The numbers are in, at least an estimate, and they're staggering. According to BoatUS Hurricane Sandy damaged more than 65,000 boats and caused more than US$650m in damages across the US.
'We've never seen anything like it,' said Scott Croft, BoatUS AVP of Public Affairs, 'The scope of the damage to boats is unprecedented, affecting large areas from the Atlantic seaboard as far inland as the Great Lakes, with the majority of damage in New Jersey, New York and Connecticut. The combination of boats stored ashore at low elevations and record high surge levels caused hundreds, if not thousands, of boats to float away into neighborhoods, parks and marshes. The tri-state coastline left no place for the surge to go, but up.'
More than 32,000 boats were damaged in New York, followed by New Jersey's 25,000, Connecticut's 2,500 and 6,000 remaining in various states. Dollar damage to recreational boats in New York is estimated at US$324m, followed by $242m in in New Jersey and $23m in Connecticut. In the 2005 storm season, the combined damages caused by Hurricanes Wilma and Katrina were estimated at more than US$700m.Croft said the hurricane was the single-larges industry loss since BoatUS started keeping track in 1966.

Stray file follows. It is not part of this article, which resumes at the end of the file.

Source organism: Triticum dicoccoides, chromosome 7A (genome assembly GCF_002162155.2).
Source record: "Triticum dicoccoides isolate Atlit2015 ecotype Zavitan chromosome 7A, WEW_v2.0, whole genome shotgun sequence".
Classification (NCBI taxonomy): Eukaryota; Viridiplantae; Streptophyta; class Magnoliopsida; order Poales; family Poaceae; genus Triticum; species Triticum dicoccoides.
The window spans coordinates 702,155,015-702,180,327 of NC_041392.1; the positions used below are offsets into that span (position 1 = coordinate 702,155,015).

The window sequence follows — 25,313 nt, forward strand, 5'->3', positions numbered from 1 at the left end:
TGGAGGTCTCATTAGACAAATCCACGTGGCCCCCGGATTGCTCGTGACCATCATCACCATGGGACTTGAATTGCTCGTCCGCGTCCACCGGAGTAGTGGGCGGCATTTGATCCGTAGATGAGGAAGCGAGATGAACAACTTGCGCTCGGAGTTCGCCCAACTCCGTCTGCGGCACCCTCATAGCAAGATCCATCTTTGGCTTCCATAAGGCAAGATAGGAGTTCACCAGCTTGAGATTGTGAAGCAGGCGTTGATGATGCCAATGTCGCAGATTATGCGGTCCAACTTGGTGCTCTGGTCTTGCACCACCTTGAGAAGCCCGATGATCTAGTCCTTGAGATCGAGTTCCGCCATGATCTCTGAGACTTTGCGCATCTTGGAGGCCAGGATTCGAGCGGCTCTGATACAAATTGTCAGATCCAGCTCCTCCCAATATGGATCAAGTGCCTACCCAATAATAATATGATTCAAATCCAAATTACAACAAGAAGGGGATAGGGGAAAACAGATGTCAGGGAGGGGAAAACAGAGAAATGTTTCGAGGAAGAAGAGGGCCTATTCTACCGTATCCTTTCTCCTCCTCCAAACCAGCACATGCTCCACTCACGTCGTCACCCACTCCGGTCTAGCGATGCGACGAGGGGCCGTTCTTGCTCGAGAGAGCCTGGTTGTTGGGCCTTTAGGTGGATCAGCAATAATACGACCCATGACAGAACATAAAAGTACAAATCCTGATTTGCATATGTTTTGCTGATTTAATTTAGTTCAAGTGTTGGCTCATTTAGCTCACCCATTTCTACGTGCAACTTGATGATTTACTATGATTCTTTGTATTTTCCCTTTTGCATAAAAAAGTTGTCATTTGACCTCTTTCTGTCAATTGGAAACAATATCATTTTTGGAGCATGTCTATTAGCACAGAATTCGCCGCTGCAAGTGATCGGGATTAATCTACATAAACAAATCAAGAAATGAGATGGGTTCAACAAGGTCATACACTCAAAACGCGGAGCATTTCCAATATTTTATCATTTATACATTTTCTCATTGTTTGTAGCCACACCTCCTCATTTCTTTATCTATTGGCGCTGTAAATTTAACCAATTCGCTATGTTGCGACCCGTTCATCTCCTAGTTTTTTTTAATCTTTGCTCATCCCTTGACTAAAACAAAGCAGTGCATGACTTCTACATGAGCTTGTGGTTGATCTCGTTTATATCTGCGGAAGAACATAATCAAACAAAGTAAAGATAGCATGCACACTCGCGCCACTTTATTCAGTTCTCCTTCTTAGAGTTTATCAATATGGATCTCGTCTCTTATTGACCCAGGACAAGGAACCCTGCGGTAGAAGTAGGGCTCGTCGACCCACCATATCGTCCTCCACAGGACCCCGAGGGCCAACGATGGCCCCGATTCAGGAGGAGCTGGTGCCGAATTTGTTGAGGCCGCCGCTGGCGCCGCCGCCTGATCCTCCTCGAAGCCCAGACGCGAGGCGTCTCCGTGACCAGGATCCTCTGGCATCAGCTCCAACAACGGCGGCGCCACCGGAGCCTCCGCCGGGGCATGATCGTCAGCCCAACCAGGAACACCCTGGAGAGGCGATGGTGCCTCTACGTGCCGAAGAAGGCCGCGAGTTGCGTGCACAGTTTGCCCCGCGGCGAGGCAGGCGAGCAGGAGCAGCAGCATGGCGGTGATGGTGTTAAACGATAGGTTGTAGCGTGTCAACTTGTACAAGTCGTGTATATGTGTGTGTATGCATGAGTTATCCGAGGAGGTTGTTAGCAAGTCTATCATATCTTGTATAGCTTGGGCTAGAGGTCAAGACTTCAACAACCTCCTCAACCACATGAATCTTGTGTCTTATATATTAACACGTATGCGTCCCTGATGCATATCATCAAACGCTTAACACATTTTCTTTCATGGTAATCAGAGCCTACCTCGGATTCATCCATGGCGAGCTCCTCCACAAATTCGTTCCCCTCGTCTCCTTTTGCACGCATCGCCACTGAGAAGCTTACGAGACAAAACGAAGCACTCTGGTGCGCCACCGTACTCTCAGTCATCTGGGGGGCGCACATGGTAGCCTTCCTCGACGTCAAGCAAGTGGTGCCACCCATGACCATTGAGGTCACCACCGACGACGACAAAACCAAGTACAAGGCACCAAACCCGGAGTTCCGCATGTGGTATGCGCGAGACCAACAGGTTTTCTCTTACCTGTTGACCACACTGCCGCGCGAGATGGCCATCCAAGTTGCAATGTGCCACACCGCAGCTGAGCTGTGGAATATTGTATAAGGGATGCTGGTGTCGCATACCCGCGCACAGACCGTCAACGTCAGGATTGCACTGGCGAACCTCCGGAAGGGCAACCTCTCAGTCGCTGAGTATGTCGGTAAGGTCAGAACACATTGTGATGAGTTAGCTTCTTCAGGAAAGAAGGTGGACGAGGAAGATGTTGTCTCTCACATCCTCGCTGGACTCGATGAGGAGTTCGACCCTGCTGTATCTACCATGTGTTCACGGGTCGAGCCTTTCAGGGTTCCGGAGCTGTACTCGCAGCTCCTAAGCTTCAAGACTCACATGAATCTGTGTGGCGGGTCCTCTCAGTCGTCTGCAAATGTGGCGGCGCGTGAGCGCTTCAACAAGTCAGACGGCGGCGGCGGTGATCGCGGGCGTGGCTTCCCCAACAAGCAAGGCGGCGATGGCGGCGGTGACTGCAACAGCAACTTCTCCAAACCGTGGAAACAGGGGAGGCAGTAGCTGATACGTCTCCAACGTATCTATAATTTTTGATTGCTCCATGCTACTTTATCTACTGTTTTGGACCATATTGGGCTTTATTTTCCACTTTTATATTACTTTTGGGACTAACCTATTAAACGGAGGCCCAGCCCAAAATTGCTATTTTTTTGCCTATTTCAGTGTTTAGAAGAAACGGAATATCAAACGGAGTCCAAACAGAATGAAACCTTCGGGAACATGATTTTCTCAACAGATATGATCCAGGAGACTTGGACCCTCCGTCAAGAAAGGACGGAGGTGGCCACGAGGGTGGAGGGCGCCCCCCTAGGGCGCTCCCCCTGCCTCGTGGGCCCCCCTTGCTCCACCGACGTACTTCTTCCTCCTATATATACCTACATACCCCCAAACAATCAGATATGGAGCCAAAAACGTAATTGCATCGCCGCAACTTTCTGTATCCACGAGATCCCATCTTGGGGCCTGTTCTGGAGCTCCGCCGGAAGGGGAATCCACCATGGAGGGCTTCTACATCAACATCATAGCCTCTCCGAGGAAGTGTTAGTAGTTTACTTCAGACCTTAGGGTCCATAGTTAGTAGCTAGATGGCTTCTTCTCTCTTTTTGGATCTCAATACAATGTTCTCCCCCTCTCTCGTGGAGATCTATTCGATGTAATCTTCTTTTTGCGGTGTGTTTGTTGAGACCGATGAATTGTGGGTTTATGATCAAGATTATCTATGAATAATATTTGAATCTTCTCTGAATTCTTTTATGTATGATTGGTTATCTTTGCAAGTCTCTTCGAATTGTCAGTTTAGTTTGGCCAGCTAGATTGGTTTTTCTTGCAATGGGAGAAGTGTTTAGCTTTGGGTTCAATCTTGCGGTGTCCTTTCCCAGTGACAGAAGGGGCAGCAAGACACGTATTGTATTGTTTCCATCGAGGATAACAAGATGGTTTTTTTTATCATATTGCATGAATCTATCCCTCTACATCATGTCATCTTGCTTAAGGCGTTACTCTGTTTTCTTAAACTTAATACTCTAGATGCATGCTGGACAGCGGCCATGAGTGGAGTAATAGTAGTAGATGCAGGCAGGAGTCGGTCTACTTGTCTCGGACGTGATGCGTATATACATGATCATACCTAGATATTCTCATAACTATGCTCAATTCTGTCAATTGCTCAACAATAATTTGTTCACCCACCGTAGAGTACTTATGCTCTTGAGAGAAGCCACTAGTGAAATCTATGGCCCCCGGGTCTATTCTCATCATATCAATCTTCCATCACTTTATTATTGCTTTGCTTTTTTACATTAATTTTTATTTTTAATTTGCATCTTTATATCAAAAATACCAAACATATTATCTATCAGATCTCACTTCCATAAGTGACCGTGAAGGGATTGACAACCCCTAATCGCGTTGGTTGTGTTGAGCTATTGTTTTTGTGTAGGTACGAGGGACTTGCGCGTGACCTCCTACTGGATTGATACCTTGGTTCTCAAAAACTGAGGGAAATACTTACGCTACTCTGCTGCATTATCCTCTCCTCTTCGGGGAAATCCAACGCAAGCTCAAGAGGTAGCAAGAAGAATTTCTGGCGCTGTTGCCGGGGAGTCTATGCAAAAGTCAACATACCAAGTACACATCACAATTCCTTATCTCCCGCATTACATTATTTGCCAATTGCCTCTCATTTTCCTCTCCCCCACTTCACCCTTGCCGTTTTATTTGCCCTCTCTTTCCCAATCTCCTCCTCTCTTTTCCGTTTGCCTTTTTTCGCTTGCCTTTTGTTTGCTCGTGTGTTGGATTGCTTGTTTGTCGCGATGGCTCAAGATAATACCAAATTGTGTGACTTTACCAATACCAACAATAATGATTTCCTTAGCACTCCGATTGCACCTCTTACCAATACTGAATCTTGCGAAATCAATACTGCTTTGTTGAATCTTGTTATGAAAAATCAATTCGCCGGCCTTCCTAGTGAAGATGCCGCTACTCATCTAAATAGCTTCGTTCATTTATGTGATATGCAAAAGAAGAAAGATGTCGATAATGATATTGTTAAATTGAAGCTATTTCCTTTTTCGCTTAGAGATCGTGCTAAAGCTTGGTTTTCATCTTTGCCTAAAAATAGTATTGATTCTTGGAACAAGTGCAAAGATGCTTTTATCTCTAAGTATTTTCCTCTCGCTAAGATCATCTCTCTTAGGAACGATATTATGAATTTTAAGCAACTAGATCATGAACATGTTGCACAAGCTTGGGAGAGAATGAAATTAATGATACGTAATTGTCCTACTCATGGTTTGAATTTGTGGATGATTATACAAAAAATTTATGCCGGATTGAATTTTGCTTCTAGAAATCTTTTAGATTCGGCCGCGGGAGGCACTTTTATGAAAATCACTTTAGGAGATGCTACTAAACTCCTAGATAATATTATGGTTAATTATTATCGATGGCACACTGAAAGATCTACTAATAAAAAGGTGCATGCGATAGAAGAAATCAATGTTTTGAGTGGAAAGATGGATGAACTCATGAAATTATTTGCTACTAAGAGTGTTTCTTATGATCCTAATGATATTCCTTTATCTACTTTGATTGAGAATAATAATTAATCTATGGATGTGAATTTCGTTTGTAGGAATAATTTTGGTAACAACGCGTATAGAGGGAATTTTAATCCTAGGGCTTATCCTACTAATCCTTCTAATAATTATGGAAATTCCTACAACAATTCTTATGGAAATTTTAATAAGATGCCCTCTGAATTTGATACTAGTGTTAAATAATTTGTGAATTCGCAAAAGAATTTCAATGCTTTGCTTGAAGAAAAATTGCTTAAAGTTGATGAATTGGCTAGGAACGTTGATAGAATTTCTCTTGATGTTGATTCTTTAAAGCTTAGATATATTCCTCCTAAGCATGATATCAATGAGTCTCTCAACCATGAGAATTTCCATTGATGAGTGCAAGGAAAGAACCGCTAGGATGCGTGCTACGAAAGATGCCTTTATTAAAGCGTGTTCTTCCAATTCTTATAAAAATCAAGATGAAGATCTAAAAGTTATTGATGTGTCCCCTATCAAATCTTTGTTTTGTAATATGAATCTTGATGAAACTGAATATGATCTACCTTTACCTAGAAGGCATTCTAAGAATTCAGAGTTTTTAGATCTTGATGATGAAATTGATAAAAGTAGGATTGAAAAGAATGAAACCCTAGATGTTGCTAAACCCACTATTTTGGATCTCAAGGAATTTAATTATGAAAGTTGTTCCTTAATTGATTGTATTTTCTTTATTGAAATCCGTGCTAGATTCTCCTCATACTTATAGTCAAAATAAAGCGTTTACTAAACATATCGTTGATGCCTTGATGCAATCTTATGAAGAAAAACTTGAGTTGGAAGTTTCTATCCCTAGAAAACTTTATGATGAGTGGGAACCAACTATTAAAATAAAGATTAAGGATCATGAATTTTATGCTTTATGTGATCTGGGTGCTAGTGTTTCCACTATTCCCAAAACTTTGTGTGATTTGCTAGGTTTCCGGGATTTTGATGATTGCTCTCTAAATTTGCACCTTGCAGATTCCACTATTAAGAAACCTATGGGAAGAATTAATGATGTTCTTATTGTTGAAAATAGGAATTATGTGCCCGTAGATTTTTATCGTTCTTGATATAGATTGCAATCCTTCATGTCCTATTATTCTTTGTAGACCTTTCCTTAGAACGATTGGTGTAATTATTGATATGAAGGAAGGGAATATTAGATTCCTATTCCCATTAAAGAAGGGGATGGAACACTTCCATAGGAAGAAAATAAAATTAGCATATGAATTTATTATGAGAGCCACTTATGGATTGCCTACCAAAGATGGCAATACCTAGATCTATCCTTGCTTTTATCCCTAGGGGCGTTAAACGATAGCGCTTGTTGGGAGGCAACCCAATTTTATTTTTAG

'If there is a story to tell, it's about how the boating industry got together immediately after the storm to help each other out and get boats back in their place,' said BoatUS Catastrophe Team Member Jack Hornor. 'While some New Jersey barrier islands continue to restrict access delaying boat recovery efforts, some marinas, boat clubs and yards have recovered their customers' boats and put them back on blocks to undergo damage assessments.'
Hornor said that marina, yacht club and other infrastructure damage on New Jersey’s coast, Staten Island and western Long Island could impact the 2013 boating season.
Watch this video of the BoatUS Catastrophe response team on the ground in New York and New Jersey: